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I’ve been in Los Angeles this week, where the young and telegenic mayor, Eric Garcetti, is actively mulling a run for the Democratic presidential nomination — unless of course California decides to secede, in which case maybe he’ll settle for running a breakaway republic.
In years past, it would have been hard to imagine what Garcetti might be thinking. The only mayors who’ve run for president in either party (John Lindsay, Rudy Giuliani) have come from New York, where at least you get a national spotlight, and the results have been wretched.
But there’s a feeling in Democratic politics that anything’s possible in 2020, and maybe anything is. Mayors and rappers, movie stars and moguls, Oprah and Kanye — all of them are eyeing (or at least pretending to eye) a leaderless party whose ballot line is up for grabs, along with a celebrity president who proved that you no longer need the right résumé — or any résumé at all, really — to take over a party.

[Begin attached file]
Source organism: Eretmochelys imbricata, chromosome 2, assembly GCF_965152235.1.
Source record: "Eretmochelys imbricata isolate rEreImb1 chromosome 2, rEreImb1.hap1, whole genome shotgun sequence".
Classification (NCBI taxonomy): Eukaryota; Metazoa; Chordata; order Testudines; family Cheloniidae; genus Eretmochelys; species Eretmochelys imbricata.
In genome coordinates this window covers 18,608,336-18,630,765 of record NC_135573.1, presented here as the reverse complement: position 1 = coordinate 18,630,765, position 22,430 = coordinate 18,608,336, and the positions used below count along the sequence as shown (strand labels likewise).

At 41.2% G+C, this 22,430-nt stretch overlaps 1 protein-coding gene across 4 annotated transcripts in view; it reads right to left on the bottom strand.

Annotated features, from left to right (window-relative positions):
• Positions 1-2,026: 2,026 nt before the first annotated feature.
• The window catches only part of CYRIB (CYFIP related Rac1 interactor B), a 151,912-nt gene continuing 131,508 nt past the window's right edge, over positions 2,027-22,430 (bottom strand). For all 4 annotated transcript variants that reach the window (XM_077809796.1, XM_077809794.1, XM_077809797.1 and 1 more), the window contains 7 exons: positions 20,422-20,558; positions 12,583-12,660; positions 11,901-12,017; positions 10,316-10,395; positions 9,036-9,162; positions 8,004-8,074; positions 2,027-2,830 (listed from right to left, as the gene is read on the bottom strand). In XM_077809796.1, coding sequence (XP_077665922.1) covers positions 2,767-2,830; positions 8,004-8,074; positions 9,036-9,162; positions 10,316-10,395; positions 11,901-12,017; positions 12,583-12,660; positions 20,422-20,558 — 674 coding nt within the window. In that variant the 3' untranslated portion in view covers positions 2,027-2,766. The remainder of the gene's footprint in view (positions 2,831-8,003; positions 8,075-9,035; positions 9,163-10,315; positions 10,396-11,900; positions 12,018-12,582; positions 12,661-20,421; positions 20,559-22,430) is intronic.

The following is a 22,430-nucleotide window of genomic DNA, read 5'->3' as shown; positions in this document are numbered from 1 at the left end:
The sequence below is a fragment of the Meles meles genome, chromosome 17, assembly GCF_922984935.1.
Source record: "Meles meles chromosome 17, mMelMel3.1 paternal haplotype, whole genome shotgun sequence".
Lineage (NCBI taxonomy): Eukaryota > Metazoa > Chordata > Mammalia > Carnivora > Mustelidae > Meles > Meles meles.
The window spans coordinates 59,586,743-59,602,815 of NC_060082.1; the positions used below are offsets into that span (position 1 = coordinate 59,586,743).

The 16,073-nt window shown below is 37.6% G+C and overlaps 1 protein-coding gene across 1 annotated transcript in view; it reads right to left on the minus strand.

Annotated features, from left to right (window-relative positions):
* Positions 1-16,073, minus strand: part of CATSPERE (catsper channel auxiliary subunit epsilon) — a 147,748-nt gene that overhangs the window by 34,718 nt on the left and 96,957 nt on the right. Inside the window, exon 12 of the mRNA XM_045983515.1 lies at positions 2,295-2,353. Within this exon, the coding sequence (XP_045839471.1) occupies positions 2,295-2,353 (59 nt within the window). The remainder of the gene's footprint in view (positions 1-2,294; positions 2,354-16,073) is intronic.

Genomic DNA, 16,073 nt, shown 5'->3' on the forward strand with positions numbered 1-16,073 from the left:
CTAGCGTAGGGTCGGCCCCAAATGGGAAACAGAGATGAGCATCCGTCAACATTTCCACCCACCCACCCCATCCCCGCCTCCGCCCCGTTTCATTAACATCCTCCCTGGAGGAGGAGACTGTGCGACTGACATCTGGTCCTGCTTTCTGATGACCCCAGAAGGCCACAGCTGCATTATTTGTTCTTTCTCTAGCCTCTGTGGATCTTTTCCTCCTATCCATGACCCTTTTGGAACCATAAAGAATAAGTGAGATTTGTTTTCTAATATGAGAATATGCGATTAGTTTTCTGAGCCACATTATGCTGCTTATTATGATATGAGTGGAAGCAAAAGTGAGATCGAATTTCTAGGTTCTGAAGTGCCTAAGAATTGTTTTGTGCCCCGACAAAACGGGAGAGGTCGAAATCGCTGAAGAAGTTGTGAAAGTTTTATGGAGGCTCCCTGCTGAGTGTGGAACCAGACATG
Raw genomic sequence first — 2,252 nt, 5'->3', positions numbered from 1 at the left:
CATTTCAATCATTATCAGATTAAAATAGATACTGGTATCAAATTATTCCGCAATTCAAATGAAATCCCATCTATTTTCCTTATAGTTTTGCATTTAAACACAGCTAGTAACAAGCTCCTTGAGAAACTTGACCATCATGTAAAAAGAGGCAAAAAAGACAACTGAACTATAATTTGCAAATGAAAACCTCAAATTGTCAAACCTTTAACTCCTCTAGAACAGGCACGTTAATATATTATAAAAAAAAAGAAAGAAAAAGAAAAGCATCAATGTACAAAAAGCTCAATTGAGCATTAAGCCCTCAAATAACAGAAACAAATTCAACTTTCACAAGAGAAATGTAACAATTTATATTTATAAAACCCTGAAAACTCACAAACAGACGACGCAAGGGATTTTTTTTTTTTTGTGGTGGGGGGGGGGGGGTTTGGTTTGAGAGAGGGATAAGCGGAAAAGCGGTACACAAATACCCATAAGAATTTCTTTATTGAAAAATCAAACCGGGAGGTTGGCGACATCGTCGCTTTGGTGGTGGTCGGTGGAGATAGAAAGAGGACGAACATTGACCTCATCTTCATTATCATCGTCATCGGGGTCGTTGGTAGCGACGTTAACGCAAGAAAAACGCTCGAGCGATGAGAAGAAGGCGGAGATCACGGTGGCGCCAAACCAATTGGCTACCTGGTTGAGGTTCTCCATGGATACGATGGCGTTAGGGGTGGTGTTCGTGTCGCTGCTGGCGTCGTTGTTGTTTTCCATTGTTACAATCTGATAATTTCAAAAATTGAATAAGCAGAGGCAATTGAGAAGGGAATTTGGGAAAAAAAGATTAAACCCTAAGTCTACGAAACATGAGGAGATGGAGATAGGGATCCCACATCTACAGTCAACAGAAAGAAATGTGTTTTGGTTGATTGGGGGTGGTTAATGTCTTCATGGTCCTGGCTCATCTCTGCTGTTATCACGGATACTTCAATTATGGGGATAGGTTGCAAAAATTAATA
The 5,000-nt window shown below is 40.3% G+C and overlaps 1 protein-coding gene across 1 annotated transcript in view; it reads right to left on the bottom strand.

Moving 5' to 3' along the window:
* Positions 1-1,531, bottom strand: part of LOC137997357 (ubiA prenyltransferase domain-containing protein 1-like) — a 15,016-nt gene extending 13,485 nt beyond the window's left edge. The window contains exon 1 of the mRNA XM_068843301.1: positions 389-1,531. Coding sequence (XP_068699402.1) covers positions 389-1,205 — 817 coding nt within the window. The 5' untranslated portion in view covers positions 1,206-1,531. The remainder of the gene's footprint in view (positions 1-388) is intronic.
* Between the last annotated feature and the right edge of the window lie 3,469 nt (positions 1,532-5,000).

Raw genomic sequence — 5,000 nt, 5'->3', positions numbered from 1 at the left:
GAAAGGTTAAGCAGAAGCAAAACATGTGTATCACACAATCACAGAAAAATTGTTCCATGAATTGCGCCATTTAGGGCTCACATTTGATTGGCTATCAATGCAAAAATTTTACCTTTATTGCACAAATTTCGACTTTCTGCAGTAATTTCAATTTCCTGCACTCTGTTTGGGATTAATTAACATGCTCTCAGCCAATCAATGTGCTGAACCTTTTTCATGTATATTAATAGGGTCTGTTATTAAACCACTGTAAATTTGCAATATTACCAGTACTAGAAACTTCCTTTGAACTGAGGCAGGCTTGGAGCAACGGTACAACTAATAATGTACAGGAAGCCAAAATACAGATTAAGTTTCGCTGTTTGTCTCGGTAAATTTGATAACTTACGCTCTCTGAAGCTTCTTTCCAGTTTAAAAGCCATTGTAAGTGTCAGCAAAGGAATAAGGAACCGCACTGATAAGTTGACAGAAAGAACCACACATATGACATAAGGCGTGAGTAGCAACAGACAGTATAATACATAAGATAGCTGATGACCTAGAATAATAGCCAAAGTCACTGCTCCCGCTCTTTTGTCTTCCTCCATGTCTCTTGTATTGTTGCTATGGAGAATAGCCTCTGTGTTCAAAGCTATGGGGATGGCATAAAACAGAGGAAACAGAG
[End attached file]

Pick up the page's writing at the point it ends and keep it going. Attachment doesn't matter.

If half the untested politicians and zillionaires who’ve signaled some interest in the Democratic nomination actually follow through, we’ll have to turn around the debating halls so it’s the moderators who sit on the dais and the candidates who pack the house.
All of which might be good for Democrats, whose public brand could certainly use a little reimagining. But I see a very real danger here for them, which is that if no one in the upper echelons of the party starts thinking about how to contain this field, they might be setting themselves up to relive the Republican experience of 2016.
Believe me, I get why Democrats seem excited about the idea of an unprecedented free-for-all. Last time out, the party’s governing apparatus rallied fiercely to the side of the establishment favorite and actively sought to marginalize resistance. Look where it got them.
Democrats have concluded, reasonably, that there’s a lesson to be learned from the last war, which is that the establishment can no longer dictate choices to the electorate and expect to win.
It’s possible, though, that you can overlearn one lesson of the 2016 campaign while completely failing to take note of another.
Start with this: Why did Donald Trump win the Republican nomination, and why did all of his adversaries look so small and feckless in comparison?